The privilege of celebrating holidays that I have been raised to observe in a stress-free fashion has never been my reality.
Every year, the same difficulty comes around. In the second or third week of the new school year the Jewish High Holidays come around. Although I am not incredibly religious, it is part of my culture and the way I was raised to not attend work or school on these holy days. However, with the accommodations the school pretends to give for the holidays, I am left with an inner battle of choosing whether to miss school and fall behind, or observe the High Holidays.
I say the school “pretends” to give accommodations because they do give the days off as it is a requirement by Title VII of the Civil Rights Act. Title VII states that public schools must excuse absences and make accommodations for a student’s religious needs. This, however, does not prohibit teachers from making it incredibly difficult to sacrifice school in order to fulfill a student’s religious needs.
In my twelve years of school, from elementary school to high school, the vast majority of my teachers have made it difficult to miss school. Whether that is assigning huge assignments on days known to be Jewish High Holidays, or giving out tests the following day, it feels as though teachers simply do not care to look into how they are scheduling their assignments in order to accommodate all students.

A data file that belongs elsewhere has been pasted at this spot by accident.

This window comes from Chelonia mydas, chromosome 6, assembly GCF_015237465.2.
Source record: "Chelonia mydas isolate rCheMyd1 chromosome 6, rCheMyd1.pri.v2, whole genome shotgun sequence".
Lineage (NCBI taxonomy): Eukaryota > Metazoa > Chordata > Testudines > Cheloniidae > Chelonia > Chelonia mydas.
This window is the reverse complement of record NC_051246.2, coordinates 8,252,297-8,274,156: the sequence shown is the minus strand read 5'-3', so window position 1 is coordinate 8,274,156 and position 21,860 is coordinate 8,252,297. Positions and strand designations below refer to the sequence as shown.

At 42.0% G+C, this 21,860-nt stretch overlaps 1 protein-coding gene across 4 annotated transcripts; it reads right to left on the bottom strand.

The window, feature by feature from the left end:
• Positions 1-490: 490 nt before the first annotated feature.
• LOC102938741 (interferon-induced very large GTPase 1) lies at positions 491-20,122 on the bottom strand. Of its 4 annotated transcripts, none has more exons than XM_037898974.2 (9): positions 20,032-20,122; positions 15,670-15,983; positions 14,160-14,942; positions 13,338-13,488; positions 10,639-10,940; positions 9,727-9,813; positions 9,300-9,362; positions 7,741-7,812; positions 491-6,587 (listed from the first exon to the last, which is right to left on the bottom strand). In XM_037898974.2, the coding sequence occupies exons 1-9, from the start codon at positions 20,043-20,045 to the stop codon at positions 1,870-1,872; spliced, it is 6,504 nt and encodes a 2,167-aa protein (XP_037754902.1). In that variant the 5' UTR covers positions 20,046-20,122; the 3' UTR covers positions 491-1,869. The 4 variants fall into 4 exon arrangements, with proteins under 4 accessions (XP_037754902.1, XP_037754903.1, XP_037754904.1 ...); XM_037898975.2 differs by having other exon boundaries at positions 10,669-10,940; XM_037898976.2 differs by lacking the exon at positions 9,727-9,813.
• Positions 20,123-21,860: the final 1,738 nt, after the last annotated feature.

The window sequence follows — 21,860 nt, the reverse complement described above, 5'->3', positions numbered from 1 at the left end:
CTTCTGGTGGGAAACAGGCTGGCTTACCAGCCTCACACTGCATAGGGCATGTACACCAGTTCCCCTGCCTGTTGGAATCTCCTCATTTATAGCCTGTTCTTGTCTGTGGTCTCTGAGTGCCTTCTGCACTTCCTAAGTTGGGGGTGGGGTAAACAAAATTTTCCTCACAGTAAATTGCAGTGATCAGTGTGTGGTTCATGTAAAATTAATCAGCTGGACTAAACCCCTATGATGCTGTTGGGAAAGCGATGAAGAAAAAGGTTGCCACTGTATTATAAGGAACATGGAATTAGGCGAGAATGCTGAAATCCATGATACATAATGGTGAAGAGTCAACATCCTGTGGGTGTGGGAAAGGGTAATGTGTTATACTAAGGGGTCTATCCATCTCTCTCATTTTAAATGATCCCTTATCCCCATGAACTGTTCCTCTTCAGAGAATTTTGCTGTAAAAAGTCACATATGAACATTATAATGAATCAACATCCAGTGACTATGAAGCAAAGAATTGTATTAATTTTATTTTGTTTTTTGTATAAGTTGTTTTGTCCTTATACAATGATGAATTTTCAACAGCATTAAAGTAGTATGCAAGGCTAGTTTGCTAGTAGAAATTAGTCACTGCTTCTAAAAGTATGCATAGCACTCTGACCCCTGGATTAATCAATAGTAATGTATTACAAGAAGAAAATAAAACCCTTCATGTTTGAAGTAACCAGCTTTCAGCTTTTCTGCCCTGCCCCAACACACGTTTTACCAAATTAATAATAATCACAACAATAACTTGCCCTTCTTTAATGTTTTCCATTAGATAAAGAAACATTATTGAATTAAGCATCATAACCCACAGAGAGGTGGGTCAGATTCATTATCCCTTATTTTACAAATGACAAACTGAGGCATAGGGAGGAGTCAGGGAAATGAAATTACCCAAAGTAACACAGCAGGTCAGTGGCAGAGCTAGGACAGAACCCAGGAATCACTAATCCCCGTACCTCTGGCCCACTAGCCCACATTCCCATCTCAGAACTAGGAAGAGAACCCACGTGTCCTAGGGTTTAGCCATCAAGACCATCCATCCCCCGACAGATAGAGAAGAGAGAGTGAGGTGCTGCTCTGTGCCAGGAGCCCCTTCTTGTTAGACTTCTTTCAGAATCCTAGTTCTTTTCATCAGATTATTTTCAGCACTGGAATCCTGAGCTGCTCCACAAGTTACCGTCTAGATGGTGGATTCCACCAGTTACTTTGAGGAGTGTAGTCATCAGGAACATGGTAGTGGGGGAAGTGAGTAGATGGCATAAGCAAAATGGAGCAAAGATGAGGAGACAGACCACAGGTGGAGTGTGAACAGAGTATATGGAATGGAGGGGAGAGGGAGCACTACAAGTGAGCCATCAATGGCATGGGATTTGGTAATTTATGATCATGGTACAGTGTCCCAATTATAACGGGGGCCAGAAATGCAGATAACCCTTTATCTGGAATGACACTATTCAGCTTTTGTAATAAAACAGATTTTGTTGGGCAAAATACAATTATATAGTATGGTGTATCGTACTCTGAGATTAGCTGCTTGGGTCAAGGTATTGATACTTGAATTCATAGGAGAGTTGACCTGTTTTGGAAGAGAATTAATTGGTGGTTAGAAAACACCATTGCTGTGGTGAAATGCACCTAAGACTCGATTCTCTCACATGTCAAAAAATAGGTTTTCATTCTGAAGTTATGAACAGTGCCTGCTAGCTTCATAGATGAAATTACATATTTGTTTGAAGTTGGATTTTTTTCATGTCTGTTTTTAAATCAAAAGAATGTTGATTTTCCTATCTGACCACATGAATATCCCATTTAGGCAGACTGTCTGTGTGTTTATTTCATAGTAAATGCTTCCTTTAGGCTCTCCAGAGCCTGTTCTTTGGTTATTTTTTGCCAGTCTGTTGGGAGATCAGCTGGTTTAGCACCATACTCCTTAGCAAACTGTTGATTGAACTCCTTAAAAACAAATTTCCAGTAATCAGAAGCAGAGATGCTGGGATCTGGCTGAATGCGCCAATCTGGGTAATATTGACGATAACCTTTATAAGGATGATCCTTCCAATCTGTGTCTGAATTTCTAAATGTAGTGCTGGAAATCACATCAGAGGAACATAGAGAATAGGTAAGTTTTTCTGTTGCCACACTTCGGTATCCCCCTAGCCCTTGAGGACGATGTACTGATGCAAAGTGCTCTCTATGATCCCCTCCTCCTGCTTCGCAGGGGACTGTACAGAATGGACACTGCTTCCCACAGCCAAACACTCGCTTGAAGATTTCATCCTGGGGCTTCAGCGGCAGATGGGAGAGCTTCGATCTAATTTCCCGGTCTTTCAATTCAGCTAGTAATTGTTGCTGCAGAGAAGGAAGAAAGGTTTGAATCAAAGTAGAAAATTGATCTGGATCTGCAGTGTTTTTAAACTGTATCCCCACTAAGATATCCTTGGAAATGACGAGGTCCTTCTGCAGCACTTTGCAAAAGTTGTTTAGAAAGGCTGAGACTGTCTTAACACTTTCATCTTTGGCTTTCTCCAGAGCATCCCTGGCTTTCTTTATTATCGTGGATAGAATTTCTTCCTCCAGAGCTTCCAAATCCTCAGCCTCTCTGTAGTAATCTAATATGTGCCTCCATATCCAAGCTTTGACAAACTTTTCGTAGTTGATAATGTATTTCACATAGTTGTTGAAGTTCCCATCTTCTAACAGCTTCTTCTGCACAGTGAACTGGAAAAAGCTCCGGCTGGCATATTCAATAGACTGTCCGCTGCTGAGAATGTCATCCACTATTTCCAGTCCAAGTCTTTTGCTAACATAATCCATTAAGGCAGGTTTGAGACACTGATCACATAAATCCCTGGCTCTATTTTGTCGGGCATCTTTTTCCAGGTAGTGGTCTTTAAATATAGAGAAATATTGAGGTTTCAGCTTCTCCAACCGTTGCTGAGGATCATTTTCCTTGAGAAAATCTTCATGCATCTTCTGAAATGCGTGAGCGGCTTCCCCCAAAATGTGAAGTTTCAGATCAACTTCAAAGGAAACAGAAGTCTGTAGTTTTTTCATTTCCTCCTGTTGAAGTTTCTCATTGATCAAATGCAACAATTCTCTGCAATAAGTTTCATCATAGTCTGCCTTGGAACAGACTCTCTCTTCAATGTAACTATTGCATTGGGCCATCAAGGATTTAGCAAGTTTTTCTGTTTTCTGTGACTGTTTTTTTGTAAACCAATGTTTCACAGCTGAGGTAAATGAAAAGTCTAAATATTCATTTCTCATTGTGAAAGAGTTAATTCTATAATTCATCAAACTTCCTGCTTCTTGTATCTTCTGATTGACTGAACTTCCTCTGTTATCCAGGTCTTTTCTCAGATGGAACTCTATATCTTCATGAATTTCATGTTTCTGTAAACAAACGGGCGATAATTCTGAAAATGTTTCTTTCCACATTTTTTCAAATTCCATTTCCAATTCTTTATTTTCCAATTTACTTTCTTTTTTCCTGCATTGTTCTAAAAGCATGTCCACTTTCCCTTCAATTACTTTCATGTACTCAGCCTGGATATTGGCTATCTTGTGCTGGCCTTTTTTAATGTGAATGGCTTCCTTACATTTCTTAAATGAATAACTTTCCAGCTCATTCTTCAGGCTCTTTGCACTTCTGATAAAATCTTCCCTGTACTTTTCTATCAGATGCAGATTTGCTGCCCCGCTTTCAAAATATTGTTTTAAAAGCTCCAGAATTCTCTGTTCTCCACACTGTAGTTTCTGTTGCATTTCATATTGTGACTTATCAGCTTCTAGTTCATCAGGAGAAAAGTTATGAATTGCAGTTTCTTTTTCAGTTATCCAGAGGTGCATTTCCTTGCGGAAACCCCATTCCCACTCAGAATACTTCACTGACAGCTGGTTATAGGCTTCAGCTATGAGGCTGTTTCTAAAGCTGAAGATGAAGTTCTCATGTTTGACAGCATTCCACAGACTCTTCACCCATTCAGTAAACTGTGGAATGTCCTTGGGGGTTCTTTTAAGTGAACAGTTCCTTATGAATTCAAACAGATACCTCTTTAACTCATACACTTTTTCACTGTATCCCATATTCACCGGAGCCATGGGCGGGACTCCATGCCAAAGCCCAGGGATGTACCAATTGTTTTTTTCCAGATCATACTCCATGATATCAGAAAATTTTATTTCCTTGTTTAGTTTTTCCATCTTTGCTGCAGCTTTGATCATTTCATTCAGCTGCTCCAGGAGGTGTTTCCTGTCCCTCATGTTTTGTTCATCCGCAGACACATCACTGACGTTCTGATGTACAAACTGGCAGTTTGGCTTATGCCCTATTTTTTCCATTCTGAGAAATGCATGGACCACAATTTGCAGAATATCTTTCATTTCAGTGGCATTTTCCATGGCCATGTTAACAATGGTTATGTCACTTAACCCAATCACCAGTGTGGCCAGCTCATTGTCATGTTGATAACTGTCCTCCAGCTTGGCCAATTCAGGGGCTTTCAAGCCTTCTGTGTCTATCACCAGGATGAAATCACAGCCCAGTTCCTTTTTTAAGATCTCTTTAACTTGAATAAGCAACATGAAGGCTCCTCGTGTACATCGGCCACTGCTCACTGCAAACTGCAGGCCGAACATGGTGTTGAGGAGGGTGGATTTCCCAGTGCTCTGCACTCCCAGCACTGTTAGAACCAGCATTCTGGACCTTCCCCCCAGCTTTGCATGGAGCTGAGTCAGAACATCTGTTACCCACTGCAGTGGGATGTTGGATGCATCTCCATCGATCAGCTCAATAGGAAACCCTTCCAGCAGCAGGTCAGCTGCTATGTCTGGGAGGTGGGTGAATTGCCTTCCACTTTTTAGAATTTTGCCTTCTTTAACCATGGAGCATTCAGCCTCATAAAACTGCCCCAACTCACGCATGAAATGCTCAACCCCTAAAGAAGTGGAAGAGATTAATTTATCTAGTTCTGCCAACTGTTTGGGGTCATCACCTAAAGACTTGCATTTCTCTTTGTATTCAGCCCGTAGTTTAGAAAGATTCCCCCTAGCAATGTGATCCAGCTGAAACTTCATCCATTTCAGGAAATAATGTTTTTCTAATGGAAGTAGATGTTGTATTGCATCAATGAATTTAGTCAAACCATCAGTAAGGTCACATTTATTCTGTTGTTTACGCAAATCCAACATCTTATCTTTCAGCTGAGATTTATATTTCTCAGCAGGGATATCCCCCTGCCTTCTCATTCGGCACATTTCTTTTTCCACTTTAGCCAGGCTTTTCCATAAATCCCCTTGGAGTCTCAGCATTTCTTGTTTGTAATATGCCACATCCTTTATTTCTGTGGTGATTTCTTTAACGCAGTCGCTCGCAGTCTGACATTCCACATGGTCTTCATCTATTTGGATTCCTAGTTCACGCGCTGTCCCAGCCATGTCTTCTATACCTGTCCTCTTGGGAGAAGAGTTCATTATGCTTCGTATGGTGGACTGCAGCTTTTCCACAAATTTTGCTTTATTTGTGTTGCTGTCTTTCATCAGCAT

When I inform teachers that I will not be in school due to a holiday, they rarely take it as a sign that I, and other Jewish students, will not be able to complete those day’s assignments on that day. Many think it is just a day for me to not be at school, while in actuality, it is tradition to specifically not work on those days. This would never happen to students who observe Christian holidays because they get a full two weeks off for their most widely celebrated holiday, Christmas.
There are two main holidays that most Jewish students miss school for: Rosh Hashanah and Yom Kippur. That means that there are just two days where it would be much appreciated if teachers would look a little bit closer at the calendar.
Schools such as Marin Academy and The Branson School give both Rosh Hashanah, the Jewish New Year, and Yom Kippur, the Jewish Day of Atonement, off school-wide. Kentfield School District and Tamalpais Union High School District also give Yom Kippur off to the entire district.
Reasons for Novato Unified School District not giving those days off may be complex, however it is important to note that, recently, after staff development trainings were scheduled on Yom Kippur, the new superintendent, Jan Latorre-Derby, alerted the staff that the trainings were canceled, and apologized for the calendar committee’s oversight.
With that, there is hope that in the future, the district will at least alert teachers of the fact that those holidays are coming up and even advise teachers to do less in the classroom on those days so that Jewish students are not missing as much.
I ask that teachers, administrators, employers, coworkers, and peers think about what it is like to be a student stressed about the work they have to do because they are not automatically given holidays off. To think about how it may feel to know grades, employment, and even respect may be waived in order to observe a holiday. To open your eyes to the possibility of having a world where we actually all respect each other’s needs when it comes to the celebration of religious holidays. Whether you are an employer, teacher, or administrator, just taking a few minutes to look over a calendar in order to accommodate all can have an impact on someone more than you may know.